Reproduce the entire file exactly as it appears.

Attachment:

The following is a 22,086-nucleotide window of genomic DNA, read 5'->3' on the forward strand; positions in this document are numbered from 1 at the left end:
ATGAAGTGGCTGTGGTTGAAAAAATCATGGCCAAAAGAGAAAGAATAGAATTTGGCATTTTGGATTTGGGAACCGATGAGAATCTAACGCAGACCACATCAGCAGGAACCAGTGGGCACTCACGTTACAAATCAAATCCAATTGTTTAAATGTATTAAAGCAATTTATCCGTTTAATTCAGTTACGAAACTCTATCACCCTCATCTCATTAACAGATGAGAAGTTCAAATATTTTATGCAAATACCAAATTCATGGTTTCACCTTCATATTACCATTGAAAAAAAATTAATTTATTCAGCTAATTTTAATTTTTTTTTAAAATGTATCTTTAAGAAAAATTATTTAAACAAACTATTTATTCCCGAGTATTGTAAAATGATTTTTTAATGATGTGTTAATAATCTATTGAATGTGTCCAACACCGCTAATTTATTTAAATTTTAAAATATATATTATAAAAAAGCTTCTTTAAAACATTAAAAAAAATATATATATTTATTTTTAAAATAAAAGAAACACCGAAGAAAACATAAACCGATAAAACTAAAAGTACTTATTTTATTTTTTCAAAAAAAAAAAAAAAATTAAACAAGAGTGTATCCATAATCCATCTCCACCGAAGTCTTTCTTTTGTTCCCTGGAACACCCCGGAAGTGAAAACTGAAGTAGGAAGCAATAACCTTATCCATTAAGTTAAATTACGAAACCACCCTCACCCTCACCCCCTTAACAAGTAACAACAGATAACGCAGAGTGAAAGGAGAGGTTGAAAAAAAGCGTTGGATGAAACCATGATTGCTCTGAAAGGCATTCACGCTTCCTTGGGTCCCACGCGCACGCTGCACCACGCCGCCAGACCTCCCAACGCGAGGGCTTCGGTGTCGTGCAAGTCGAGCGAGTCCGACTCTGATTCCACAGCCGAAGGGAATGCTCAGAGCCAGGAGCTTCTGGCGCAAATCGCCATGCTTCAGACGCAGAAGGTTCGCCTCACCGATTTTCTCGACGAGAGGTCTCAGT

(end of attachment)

The following is a 22,086-nucleotide window of genomic DNA, read 5'->3' on the forward strand; positions in this document are numbered from 1 at the left end:
ATGAAGTGGCTGTGGTTGAAAAAATCATGGCCAAAAGAGAAAGAATAGAATTTGGCATTTTGGATTTGGGAACCGATGAGAATCTAACGCAGACCACATCAGCAGGAACCAGTGGGCACTCACGTTACAAATCAAATCCAATTGTTTAAATGTATTAAAGCAATTTATCCGTTTAATTCAGTTACGAAACTCTATCACCCTCATCTCATTAACAGATGAGAAGTTCAAATATTTTATGCAAATACCAAATTCATGGTTTCACCTTCATATTACCATTGAAAAAAAATTAATTTATTCAGCTAATTTTAATTTTTTTTTAAAATGTATCTTTAAGAAAAATTATTTAAACAAACTATTTATTCCCGAGTATTGTAAAATGATTTTTTAATGATGTGTTAATAATCTATTGAATGTGTCCAACACCGCTAATTTATTTAAATTTTAAAATATATATTATAAAAAAGCTTCTTTAAAACATTAAAAAAAATATATATATTTATTTTTAAAATAAAAGAAACACCGAAGAAAACATAAACCGATAAAACTAAAAGTACTTATTTTATTTTTTCAAAAAAAAAAAAAAAATTAAACAAGAGTGTATCCATAATCCATCTCCACCGAAGTCTTTCTTTTGTTCCCTGGAACACCCCGGAAGTGAAAACTGAAGTAGGAAGCAATAACCTTATCCATTAAGTTAAATTACGAAACCACCCTCACCCTCACCCCCTTAACAAGTAACAACAGATAACGCAGAGTGAAAGGAGAGGTTGAAAAAAAGCGTTGGATGAAACCATGATTGCTCTGAAAGGCATTCACGCTTCCTTGGGTCCCACGCGCACGCTGCACCACGCCGCCAGACCTCCCAACGCGAGGGCTTCGGTGTCGTGCAAGTCGAGCGAGTCCGACTCTGATTCCACAGCCGAAGGGAATGCTCAGAGCCAGGAGCTTCTGGCGCAAATCGCCATGCTTCAGACGCAGAAGGTTCGCCTCACCGATTTTCTCGACGAGAGGTCTCAGT